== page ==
One of my fun jobs this summer was to design chocolate packaging for Francoise Villeneuve at Wiggley Leroux Confections. My job was to create a label and a chocolate bean pattern for the chocolate bar wrapping paper. It was such a pleasure to work with Francoise on this project and her delicious confections are now available at BaconN’Ed’s food truck, Reston Station, Washington, DC.

Last week I was in Laramie, Wyoming to draw animals for the public art installation AnimalEyes by Walczak & Heiss at the Berry Biodiversity Center. It was great fun and I learned loads of cool stuff about local animals such as horned lizards, prairie dogs and bumble bees etc. Did you know that an ant queen can reach an age of 30 years? And that there used to be camels here?

On this trip I brought bread, which our hosts welcomed enormously. They served it with their in-house Roman dried tomatoes and pheasant gizzard confit. Wonderful!

This bread is also excellent, sliced thin, topped with aged cheddar and slices of fresh red pepper. This Autumn, I will have it as much as I can with a cup of strong black tea in front of the fireplace (or with my feet up on the radiator).

Sourdough Bread with Rye
one small boule

starter dough
50 gram well fed and lively sourdough starter
150 gram water (about 2/3 cup)
150 gram (1¼ cup) rye flour

2nd dough
330 gram (about 1 1/3 cups) water
600 gram (about 4¼ cups) all purpose flour
2 teaspoons salt

starter dough: For the 1st dough, mix together the starter together with water and rye flour. Cover and let sit for 12-24 hours in room temperature.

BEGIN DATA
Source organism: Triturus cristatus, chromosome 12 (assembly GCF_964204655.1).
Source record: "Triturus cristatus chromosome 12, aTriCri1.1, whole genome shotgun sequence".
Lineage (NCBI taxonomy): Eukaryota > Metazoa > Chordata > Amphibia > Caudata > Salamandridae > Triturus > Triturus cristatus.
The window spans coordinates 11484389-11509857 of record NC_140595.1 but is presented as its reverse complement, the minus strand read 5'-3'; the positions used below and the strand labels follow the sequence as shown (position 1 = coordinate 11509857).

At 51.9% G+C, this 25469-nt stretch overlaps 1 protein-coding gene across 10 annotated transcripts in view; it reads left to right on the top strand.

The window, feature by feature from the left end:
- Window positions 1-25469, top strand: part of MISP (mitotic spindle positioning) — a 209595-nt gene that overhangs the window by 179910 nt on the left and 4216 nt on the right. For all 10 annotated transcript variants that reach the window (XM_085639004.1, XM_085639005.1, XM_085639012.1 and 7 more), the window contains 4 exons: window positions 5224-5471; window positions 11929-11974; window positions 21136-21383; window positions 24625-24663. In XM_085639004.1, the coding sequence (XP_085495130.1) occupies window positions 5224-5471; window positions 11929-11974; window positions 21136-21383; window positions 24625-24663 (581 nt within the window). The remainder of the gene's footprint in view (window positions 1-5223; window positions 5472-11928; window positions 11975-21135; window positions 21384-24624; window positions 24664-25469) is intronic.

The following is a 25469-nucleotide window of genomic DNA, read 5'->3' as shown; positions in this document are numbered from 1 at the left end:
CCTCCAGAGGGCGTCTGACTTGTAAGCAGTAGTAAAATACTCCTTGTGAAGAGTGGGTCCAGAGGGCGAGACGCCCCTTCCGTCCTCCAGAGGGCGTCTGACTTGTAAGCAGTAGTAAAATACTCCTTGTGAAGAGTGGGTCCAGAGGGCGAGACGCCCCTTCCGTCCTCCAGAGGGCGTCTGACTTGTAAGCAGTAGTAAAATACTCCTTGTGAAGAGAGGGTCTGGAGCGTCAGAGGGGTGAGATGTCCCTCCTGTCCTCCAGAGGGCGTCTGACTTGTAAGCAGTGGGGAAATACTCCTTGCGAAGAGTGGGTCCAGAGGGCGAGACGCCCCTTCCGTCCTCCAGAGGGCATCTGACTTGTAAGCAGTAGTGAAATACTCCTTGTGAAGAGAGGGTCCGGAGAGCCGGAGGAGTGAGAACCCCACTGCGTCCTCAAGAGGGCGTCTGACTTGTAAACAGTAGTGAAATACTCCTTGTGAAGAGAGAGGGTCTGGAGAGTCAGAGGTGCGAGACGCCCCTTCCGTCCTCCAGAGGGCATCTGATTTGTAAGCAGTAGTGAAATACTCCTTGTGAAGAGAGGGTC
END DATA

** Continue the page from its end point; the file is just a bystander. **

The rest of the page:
the dough: Add water to the starter dough and stir before adding the flour. Mix everything well together. Let rest for 15-30 minutes before adding the salt. Work the dough some more to distribute the salt evenly and form a ball (I find it easier to do this directly on the countertop). Place in a slightly greased bowl. Cover with a plastic bag.

Stretch and fold 3 times with 45 min intervals. After last stretch and fold let the dough rise for about one hour.

Shape the dough into one round boule. Set aside for about 10 minutes and shape again. Place it with the seam side up in a round floured banneton. You can also use a normal bowl with a well floured tea towel.

Cover with the plastic bag and let prove for 2-4 hours.

About 30 – 60 minutes before baking your bread, set the oven to 500°F (260°C). Place a baking sheet or baking stone into the oven. A stone will need more time to heat up than a baking sheet. If you want steam during baking, place a tray under the baking sheet. I fill it with boiling hot water just before I bake the bread.

When it’s time, take out the warm baking sheet (or stone) from the oven. Carefully transfer the shaped boule onto the hot baking surface. Score the dough (see scoring links below) before transfer it to the oven. Lower the heat to about 450°F (230°C). Bake for 15 minutes, open the oven door to let out some steam. The bread should have risen up nicely and started to get some nice golden color. Bake for another 30 – 45 minutes.

The bread is done when it sounds hollow when knocking on the bottom. You can also check the breads inner temperature, which should be around 208°F (98°C).

Let the bread cool completely uncovered on a cooling rack before slicing.

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More sourdough breads on kokblog

Plain Sourdough Bread
Sourdough Knäckebröd

Other useful links

Slashing or Scoring your Dough by Azelia’s Kitchen
Scoring Bread – post at Fresh Loaf

 

Coming Home to Sicily (book review)

kindvall-sicilian-headpots-2

Sicilian head pots with strawberries.

Coming Home from Sicily (published by Sterling Epicure, 2012) is an amazing book about seasonal farm to table cooking by Fabrizia Lanza. Fabriza is, as I have mentioned here before, the director of  Anna Tasca Lanza Cooking School at Case Vecchie in Sicily.